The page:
This is not unusual. About one in four or five of our lambs seems to go this way, especially the big ones. If I can't quite get a hold of the slippery legs with my fingers, I slip a loop of clean baling twine over the legs and use that to get a grip.

In other news, we have an ice storm today, and we can't go anywhere because the driveway is iced up.

The plows have been out with salt and the main roads are probably fine, but our driveway is way too slick, even for four-wheel drive vehicles.

I'm keeping busy with webinars and conference calls. The nice thing about being an academic in today's world is that you no longer really have to travel to access new ideas. This is very helpful for us farmer-teachers, especially in an ice storm.

Sunday, March 20, 2016

Life in slow(er) motion

After a hectic first half of the semester, we're on Spring Break.

For me, this began Thursday, as I don't have Friday classes. I'll get seventeen full days before I'm due back at work, although I gave half of one of them up yesterday to "do" the Maine State Science Festival.

This is a fun day out, in which all the science project posters from all the high schools in Maine are judged. While the high school students are competing in the middle of the room, the giant ballroom at the Cross Center in Bangor, we science educators get to give demonstrations and do show-and-tell around the fringes. Lots of tables are set aside for all the colleges, and we always try to do it up for Unity.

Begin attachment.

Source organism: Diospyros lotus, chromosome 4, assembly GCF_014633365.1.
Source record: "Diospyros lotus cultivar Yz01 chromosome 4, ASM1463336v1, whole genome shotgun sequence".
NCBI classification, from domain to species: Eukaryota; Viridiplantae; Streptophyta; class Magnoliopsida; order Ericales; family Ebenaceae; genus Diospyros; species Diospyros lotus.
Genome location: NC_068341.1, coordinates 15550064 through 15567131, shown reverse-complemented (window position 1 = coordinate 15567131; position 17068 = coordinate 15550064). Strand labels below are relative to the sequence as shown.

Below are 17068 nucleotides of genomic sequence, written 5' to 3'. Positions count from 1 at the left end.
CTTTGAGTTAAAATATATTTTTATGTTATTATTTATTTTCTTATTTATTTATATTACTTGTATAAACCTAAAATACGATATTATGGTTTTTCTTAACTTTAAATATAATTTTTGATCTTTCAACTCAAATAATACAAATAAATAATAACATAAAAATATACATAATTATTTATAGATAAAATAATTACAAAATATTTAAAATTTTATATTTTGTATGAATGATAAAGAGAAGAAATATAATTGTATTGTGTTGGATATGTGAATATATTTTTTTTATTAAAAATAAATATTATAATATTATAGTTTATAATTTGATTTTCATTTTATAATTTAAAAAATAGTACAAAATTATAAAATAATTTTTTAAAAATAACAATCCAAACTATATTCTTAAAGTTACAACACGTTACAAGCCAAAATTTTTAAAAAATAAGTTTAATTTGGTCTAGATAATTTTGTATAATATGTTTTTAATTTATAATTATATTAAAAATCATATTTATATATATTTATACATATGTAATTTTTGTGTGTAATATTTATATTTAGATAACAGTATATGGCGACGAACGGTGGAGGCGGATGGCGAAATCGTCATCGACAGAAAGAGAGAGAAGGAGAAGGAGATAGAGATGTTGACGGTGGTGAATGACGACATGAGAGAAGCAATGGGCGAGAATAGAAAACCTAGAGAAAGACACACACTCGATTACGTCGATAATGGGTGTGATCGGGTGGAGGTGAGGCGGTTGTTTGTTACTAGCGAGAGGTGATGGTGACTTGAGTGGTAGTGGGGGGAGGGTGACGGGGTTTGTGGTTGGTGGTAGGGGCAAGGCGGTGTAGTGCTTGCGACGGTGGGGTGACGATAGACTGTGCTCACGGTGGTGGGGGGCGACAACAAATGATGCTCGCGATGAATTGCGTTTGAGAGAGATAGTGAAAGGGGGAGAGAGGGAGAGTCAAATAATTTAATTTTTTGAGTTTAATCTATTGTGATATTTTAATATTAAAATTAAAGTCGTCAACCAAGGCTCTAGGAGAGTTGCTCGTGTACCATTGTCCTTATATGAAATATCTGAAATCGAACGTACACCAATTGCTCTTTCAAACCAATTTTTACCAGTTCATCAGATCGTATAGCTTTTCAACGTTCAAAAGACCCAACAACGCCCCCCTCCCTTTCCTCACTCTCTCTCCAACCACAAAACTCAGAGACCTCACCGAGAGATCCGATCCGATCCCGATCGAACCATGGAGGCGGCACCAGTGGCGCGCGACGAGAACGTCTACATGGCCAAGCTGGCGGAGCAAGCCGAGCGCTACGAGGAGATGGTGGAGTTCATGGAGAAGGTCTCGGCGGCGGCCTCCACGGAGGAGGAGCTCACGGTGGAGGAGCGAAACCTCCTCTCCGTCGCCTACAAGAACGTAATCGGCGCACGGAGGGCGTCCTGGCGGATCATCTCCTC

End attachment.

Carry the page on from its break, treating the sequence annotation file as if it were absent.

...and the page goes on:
I like to bring a lot of science toys for the little kids. They don't get to compete in the science fair until they're older, and most of the posters are a bit beyond them. Here I am demonstrating the simple electric motor for one of them.

We also had help from the Admission Department, which sent three student ambassadors. Here they are with the radio-controlled "Snap Circuits" robot.

Meanwhile Aimee was off shopping with our little one. She came back with a huge back of blocks from Reny's. Fun for all the family.

Here we are earlier in the week, a selfie.